An Ethics Commission is set to be formerly established by the Association of National Olympic Committees (ANOC) next month after the bylaws allowing for its creation were approved.
The terms of reference bylaw, which sets out the composition, powers and jurisdiction of the Ethics Commission, and a separate bylaw dealing with the procedure involved when a case is brought in front of the group, were approved here by ANOC's Executive Council.
It paves the way for the Commission to be formally created at the ANOC General Assembly in Tokyo on November 28 and 29.
The Ethics Commission, which ANOC claim will be independent, is likely to be given the green light at the gathering of the membership in the Japanese capital.
Should it be approved by the General Assembly, the Ethics Commission is due to come into effect on December 1.
The Commission will be comprised of seven members - five independent members, one from each of the Olympic continents that have legal training and experience in arbitration, one athlete representative and one representive from the ANOC Executive Council.
The chairperson would be elected by the members, who will be appointed for four-year terms with a maximum of two.
"Today was an important step forward in our ongoing commitment to ensuring we are implementing the highest standards of good governance and transparency," ANOC President Sheikh Ahmad Al-Fahad Al-Sabah said.
"In 2016 we adopted a new Code of Ethics which was in line with international best-practice and would support a culture of ethics and integrity.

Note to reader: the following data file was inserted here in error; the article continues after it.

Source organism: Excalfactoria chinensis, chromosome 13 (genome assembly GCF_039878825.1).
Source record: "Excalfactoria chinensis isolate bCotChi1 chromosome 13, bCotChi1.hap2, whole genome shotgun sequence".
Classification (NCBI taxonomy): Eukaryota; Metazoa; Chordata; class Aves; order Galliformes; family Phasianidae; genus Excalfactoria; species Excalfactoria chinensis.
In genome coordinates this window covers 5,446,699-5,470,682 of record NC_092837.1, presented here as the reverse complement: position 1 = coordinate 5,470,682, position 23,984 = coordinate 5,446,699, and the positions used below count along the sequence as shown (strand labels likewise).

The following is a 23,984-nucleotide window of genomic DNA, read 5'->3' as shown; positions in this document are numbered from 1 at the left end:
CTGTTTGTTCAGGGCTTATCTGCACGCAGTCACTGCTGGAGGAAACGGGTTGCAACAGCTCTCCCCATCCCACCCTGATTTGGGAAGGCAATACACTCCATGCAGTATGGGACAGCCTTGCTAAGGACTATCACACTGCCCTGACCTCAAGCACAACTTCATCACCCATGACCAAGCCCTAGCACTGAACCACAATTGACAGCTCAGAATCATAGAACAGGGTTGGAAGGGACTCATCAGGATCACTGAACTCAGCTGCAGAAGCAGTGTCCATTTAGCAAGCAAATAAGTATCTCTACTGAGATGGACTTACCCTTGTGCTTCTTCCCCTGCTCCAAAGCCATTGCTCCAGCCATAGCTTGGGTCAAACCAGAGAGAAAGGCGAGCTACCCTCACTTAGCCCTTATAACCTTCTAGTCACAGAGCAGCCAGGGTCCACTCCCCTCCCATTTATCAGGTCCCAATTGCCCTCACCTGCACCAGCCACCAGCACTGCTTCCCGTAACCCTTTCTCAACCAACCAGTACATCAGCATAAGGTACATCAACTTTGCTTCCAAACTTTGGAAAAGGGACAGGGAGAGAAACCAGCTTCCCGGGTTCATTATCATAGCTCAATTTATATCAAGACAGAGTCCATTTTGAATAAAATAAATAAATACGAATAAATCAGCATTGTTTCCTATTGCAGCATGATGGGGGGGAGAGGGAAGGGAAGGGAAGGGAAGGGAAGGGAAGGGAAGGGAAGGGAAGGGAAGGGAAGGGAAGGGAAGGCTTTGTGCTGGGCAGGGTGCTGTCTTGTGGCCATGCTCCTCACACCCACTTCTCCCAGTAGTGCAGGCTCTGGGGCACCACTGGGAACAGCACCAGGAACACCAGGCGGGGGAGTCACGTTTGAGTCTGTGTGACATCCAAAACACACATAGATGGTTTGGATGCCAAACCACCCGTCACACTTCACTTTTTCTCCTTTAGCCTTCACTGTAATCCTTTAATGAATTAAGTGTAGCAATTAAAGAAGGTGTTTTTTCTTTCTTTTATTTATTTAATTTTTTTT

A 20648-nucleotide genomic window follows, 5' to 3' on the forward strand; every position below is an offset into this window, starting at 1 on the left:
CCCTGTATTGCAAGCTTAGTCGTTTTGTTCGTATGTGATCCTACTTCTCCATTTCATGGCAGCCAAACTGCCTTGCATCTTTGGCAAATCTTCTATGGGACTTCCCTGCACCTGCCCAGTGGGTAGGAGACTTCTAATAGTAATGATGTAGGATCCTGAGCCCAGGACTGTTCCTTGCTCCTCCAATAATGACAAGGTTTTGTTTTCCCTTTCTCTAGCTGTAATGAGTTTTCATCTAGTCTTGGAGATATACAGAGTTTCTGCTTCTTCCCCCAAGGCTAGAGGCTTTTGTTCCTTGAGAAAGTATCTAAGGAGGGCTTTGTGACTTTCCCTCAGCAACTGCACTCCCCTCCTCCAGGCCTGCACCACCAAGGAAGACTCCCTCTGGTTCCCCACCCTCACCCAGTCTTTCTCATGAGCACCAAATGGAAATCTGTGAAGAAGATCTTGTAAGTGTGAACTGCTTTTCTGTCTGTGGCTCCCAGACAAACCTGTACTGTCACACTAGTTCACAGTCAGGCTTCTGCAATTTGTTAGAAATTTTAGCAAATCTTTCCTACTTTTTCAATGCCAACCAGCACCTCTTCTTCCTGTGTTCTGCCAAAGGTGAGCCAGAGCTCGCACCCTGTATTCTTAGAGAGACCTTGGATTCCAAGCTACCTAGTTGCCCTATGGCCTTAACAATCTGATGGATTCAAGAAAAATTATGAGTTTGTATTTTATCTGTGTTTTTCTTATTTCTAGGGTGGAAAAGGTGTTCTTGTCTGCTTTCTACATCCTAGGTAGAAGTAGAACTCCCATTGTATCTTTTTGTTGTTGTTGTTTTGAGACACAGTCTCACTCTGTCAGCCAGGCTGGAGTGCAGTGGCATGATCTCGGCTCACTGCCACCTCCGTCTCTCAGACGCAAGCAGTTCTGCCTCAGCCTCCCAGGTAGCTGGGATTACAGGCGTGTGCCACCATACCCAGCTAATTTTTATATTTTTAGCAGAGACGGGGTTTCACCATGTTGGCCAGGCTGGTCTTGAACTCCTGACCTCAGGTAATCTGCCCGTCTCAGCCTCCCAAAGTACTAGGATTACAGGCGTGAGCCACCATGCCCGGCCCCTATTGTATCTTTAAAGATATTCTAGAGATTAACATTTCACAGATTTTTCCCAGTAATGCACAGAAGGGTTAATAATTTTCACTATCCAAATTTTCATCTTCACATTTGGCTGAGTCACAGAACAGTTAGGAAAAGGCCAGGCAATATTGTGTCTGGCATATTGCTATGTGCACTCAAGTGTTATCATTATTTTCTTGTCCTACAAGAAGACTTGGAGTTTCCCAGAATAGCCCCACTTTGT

"With the approval of these bylaws today, we have moved closer to the establishment of an independent Ethics Commission which will ensure that any breaches to the ANOC Code of Ethics receive a fair and impartial hearing.”
It remains unclear whether this new Ethics Commission will be able to implement sanctions themselves or whether they will merely recommend verdicts to the Executive Council.
Cases will, however, be referred directly to the ANOC Ethics Commission.
Under current rules, ethics procedures are more ad-hoc and involve the Executive Council deciding to employ an external company to carry out investigations.
The proposed rules appear more stringent than those of many other bodies, including the International Olympic Committee (IOC).
Their Ethics Commission includes four IOC members among its nine members and only rules on cases when requested by the IOC Ethics and Compliance Officer, a professional member of its administrative staff.